Preparations for a new baby are no different for us now than they were during the days when I watched Jaclyn beautifully waddle around getting things ready. She’s still cleaning this, moving that, and bringing home an occasional outfit for the baby. While even she will admit that she doesn’t feel a lot of the biological nesting feelings that nature provides an expectant mother, we still know we are where my ancestors would call the “short rows.” Which means in addition to our jobs, three kids on five different ball teams right now, church, and trying to continue to fill out grant applications and put money together for the adoption itself, we are physically preparing for a new baby to join our little clan – in a matter of weeks!
Speaking of our little clan, we decided to use this Spring Break week to devote a little attention to the current members. Spring is no doubt already our busiest time as far as activities for the kids, so we know that adding a baby to the mix will only multiply that. So, a few weeks ago we made plans to drag our three minis out of town for a few days to just hang out and spend some time together.
We left Sunday (stopping along the route to go to worship service in Alabama), spent a day at the beach in Jacksonville Beach on Monday, a couple of hours in St. Augustine on Tuesday, and arrived at our final destination in Titusville on Tuesday night. Since we’re only about an hour east of Orlando, we took the kids yesterday to the happiest doggone place on Earth. That’s right, for twelve hours, we wandered the Magic Kingdom at Walt Disney World.
The kids made several observations, as is typical:
JP: Has declared this the greatest vacation ever each day since we left. Disney made that three in a row.
Gabe: Decided that Disney’s FastPass (where you can schedule up to three rides that you skip waiting in line for) is the greatest invention ever.
Kara: Went from middle school pre-teen to six-year old princess-loving little girl again. (And I’m not sure what the grammatical rules say about using three dashes in one sentence.)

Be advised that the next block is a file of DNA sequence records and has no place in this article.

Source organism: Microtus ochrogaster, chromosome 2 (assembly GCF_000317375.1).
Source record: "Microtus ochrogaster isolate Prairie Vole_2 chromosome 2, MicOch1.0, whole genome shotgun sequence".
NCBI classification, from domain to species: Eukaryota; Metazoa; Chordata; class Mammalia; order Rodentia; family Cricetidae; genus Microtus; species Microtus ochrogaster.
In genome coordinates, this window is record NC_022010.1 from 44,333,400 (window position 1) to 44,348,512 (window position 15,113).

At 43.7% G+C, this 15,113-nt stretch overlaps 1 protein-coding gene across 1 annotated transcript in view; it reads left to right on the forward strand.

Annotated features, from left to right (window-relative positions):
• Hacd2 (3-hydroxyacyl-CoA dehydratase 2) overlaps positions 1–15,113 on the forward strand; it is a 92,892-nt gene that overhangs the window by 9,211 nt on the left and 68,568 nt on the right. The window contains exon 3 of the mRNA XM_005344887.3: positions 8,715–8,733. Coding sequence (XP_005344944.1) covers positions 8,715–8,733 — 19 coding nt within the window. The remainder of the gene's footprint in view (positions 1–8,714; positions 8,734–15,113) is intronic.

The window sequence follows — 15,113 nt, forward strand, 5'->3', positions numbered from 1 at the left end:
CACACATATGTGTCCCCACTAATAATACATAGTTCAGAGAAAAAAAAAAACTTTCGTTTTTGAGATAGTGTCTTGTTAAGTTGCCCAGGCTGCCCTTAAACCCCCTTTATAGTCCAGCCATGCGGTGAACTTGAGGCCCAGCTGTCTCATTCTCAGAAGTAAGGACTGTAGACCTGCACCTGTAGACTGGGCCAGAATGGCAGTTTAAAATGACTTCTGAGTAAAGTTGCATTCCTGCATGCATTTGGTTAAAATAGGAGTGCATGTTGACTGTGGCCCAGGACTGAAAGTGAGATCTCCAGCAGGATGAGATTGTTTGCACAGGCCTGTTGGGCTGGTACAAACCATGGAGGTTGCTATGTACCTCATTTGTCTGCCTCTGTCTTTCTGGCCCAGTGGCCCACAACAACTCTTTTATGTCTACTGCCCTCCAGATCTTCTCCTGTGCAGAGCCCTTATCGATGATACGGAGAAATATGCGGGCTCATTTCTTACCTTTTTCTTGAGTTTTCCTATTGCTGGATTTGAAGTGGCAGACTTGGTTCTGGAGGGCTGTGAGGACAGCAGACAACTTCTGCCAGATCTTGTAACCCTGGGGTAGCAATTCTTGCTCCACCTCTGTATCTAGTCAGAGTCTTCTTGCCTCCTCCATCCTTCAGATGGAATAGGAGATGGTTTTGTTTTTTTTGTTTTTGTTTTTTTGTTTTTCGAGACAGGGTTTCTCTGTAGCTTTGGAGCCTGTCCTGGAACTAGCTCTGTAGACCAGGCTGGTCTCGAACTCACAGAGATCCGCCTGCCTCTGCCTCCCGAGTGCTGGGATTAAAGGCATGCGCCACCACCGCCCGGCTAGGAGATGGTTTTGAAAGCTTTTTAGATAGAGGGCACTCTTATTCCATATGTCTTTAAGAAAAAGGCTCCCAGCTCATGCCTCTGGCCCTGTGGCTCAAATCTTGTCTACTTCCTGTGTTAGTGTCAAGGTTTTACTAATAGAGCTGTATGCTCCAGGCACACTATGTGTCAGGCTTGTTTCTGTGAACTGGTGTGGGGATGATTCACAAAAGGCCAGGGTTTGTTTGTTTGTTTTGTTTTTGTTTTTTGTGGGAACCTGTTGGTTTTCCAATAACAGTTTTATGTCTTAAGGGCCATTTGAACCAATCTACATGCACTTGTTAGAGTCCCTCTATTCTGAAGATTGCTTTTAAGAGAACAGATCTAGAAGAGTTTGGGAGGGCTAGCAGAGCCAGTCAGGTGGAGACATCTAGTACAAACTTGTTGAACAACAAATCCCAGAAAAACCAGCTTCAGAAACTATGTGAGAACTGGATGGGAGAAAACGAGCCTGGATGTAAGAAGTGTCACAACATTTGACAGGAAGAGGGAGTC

Overall, it was a long day, but a fun one. We were all exhausted and wished we had worn shoes with cushions in them, but enjoyed watching each other enjoy different parts of the day. And along than the second mortgage it requires (hence, the decision for only one day of it), we know it will likely be a long time before we can bring them back, especially with a new baby. W*As a side note, there are many, many people that decided an infant would enjoy Disney World. Pushing strollers, dragging them through lines for rides, and other misery-inducing activities re-convinced me that they should have thought that through a little more.*
With the large crowds comes a heightened sense of protection for the three that I’m in charge of. We made constant checks that they were under our wings somewhere, even making JP and Gabe hold our hands at times of great congestion or moving quickly. It was during one of those times that a sobering reality hit me.
We had just arrived on the compound (campus sounds friendlier, compound more accurate) and were moving to get from the parking lot to the monorail that took you to the actual park. The crowd was going to get a little congested, so I reached out for JP to hold my hand. (If you’ve heard the story about JP getting probably the worst spanking of his life for running out into traffic a few years ago, you know the boy doesn’t blink an eye when asked to hold a hand.)
Holding your little kid’s hand is necessary to direct them or just keep up with them when they’re little. Often, with their little hands, my finger is all they needed. Kara did it, Gabe did it, and JP does it. I thought it was cute when Kara was little, but was accustomed to it by the time the boys were big enough to need it. So, it was still cute, I just knew it was what they would need to do.